Things to see and do in Macau
Macau Government Tourist Office (MGTO) in the USAAddress: 6033 W. Century Blvd. #900, Los Angeles, 90266
Telephone: +1 310 545 3464
Macau Government Tourist Office (MGTO) in the UKAddress: 45-51 Whitfield Street, London, W1T 4HD
Telephone: +44 020 3375 4058.
Attractions in Macau
Dedicated to the Chinese goddess of the sea known as Mazu, this temple is the oldest place of worship in Macau. Founded before the arrival of the Portuguese, it inadvertently gave its name to the colony – Macau is a corruption of A-Ma Kok (the Bay of A-Ma) – but the current complex dates from the 17th century.
The pleasant Jardim Luís de Camões (Camões Garden) is named after Portugal's favourite poet, active in the 16th century and said to have visited Macau (although this has been disputed). It is, nevertheless, a popular place to exercise or relax.
Colôane Island (Freguesia de São Francisco Xavier)
The larger of Macau's two connected islands, Colôane is perfect for a day trip. Nature trails thread among the hills in Seac Pai Van Park, which also has a walk-in aviary and spectacular views from the A-Ma Statue at the highest point on the island. The best of the beaches is the black-sand Hác Sá, while Colôane village is an atmospheric place with cobbled streets.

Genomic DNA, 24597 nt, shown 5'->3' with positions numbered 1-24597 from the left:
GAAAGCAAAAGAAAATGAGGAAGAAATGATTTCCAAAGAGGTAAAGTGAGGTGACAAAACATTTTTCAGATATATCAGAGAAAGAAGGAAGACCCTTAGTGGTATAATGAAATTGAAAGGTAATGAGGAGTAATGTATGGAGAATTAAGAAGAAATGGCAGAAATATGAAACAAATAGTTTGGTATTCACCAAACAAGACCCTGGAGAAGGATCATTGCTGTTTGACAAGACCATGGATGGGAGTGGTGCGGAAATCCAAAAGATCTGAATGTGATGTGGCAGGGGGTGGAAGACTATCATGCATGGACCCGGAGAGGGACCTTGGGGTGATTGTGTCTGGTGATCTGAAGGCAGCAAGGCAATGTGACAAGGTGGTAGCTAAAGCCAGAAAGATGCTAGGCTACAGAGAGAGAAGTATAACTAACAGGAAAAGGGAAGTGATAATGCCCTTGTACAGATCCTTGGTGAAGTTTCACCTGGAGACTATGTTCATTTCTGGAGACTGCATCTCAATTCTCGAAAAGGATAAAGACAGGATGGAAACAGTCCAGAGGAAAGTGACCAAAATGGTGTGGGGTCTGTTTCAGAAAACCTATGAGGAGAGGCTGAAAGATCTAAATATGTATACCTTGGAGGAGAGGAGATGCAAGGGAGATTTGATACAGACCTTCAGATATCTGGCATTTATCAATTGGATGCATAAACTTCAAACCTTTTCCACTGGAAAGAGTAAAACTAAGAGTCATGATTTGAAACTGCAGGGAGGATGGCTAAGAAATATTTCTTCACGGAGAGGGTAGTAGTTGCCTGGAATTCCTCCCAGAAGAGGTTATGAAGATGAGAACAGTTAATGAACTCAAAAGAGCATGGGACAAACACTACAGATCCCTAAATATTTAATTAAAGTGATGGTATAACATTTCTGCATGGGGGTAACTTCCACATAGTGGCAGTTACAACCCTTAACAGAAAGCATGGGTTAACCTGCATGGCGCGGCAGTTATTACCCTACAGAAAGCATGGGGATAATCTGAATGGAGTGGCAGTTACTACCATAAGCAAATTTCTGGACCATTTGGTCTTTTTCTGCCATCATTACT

The epicentre for casino development in Macau, the Cotai Strip is reclaimed land which has joined together the islands of Colôane and Taipa (hence the name Cotai). It’s where you will find many of the biggest and most opulent casinos – including the Venetian, the Wynn and the Sands. These mega-complexes have helped Macau to race ahead of Las Vegas when it comes to gambling income.
Macau's colourful festivals include the Dragon Boat Festival in June; the International Fireworks Display Contest, which sees 90 countries competing for honours in September/October; and the Macau International Music Festival, which presents works in Chinese and Western styles throughout October.
Gate of Understanding
The massive Gate of Understanding (designed by Charters Almeida), stands at 40m (130ft) high over the Praia Grande Bay. This is a symbolic structure representing the goodwill between China and Portugal.